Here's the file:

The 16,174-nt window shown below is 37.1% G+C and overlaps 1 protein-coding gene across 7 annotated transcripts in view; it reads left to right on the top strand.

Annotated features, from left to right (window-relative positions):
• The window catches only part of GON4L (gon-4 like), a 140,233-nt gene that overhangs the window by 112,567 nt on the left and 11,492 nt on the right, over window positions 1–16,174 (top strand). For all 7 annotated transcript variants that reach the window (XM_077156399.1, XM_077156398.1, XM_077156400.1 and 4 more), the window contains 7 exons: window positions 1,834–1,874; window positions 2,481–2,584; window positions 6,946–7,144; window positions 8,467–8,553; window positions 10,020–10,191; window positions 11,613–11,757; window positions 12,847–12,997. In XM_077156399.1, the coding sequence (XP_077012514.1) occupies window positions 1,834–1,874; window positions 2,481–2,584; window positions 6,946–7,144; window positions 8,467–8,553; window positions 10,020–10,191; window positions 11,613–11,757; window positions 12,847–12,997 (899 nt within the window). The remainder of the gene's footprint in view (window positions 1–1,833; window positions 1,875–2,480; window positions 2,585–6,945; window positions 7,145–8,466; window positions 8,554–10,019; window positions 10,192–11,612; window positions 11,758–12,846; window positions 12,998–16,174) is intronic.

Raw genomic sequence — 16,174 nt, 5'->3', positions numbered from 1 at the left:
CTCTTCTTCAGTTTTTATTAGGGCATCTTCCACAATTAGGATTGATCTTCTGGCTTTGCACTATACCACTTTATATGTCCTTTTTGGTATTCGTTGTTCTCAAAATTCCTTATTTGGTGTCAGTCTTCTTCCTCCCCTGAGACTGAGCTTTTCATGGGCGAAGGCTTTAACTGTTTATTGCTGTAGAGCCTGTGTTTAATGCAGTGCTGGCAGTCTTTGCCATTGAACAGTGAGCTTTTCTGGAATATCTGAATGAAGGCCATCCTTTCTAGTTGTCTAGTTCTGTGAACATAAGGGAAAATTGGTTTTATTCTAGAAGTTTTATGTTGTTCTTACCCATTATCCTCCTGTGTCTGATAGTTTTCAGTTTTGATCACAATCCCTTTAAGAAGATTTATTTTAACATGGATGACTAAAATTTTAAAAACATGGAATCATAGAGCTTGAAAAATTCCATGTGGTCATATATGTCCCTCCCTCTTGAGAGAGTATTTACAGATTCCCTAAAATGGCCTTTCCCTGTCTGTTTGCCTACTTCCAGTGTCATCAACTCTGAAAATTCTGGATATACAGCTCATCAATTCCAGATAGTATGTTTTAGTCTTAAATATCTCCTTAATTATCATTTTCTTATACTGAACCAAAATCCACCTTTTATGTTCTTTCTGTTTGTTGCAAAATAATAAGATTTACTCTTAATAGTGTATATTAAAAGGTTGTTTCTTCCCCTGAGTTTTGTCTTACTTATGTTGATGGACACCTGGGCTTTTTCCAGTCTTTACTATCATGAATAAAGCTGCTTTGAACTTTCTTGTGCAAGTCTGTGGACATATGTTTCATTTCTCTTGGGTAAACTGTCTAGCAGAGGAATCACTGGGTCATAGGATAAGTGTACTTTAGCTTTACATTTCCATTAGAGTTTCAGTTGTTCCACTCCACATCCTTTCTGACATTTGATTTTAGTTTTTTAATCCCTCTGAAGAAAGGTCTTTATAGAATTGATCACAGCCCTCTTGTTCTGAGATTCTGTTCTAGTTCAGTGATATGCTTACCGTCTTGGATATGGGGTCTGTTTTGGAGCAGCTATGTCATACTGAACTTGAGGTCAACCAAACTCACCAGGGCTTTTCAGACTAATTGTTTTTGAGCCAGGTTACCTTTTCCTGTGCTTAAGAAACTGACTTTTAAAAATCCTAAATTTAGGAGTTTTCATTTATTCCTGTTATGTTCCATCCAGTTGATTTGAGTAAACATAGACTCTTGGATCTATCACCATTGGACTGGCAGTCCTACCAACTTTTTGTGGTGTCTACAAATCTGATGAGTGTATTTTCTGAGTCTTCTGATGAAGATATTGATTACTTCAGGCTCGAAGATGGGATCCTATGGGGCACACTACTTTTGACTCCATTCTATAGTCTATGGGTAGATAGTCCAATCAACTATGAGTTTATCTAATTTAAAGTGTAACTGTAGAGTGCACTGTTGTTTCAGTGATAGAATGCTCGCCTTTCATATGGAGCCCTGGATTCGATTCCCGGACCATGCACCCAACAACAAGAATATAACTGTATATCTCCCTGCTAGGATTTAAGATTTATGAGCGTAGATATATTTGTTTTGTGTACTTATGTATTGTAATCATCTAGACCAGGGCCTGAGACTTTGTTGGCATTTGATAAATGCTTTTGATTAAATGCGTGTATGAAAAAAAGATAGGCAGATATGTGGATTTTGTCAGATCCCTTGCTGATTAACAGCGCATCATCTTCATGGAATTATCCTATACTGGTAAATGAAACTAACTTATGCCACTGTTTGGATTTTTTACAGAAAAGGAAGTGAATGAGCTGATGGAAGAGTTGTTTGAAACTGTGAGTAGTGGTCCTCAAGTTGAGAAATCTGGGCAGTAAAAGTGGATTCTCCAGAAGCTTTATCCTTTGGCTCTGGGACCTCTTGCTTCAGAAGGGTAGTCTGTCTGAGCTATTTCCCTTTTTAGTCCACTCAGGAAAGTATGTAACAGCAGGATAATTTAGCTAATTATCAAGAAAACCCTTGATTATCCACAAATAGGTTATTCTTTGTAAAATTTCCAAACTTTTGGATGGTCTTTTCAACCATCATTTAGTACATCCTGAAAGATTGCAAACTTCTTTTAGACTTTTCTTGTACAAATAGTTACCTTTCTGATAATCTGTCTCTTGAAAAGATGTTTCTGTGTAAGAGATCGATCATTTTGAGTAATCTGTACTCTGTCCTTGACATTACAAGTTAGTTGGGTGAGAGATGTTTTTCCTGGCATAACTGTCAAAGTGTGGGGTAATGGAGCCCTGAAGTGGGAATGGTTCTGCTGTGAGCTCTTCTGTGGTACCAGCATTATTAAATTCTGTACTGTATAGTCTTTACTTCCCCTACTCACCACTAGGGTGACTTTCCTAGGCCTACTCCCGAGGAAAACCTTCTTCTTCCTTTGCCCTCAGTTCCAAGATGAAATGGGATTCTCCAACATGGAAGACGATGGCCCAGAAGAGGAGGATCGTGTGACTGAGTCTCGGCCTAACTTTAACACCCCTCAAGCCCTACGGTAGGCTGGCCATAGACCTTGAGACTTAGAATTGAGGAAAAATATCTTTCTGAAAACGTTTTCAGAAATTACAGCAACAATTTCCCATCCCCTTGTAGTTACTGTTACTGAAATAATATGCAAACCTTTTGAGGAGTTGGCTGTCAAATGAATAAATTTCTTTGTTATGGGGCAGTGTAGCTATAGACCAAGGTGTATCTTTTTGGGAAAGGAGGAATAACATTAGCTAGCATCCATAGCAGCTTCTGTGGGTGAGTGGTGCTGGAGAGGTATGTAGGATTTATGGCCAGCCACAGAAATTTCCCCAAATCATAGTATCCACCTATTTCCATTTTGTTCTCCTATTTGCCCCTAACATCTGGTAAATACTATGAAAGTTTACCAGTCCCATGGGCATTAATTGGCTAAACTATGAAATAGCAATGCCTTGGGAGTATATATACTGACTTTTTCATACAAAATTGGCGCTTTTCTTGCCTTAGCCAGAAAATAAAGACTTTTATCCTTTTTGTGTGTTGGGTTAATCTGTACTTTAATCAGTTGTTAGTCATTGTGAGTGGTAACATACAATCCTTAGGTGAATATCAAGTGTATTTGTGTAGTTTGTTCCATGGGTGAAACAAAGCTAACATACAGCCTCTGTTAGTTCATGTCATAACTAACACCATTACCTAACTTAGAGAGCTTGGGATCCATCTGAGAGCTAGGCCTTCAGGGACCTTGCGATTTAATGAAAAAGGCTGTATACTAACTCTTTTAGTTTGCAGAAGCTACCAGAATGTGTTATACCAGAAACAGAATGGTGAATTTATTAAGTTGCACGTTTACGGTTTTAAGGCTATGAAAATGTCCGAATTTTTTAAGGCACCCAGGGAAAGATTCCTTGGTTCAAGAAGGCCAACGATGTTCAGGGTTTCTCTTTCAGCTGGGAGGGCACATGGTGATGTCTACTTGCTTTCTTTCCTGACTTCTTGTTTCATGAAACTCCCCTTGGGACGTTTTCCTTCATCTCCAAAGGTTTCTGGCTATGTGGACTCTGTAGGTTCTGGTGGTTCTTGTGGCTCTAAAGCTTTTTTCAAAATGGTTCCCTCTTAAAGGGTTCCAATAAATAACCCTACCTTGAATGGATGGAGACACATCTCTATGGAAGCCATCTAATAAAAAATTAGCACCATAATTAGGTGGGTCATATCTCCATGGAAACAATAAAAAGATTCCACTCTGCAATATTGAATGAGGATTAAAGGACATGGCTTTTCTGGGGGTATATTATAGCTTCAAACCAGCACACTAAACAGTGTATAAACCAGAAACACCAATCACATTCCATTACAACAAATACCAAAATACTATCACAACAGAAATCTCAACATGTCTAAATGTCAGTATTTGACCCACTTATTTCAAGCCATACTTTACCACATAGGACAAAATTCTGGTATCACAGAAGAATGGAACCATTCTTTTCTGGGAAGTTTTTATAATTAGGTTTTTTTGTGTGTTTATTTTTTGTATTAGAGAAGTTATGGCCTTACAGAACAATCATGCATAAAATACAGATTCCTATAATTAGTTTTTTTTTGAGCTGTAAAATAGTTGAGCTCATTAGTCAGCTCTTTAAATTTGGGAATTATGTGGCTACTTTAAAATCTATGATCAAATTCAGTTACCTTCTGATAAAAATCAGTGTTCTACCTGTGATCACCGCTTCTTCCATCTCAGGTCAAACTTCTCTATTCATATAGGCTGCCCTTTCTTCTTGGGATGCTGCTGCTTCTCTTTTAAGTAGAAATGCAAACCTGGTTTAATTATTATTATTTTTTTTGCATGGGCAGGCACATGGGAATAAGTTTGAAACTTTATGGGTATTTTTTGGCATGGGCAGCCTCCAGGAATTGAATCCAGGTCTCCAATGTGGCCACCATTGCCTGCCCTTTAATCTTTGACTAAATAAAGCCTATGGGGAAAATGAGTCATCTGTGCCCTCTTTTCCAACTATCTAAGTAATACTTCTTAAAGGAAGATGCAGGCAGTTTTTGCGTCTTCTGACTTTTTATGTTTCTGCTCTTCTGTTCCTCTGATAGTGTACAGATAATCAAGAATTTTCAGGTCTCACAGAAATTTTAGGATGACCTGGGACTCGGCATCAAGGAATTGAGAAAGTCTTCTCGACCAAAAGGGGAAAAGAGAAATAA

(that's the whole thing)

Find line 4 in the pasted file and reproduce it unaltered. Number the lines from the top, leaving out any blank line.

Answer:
Raw genomic sequence — 16,174 nt, 5'->3', positions numbered from 1 at the left: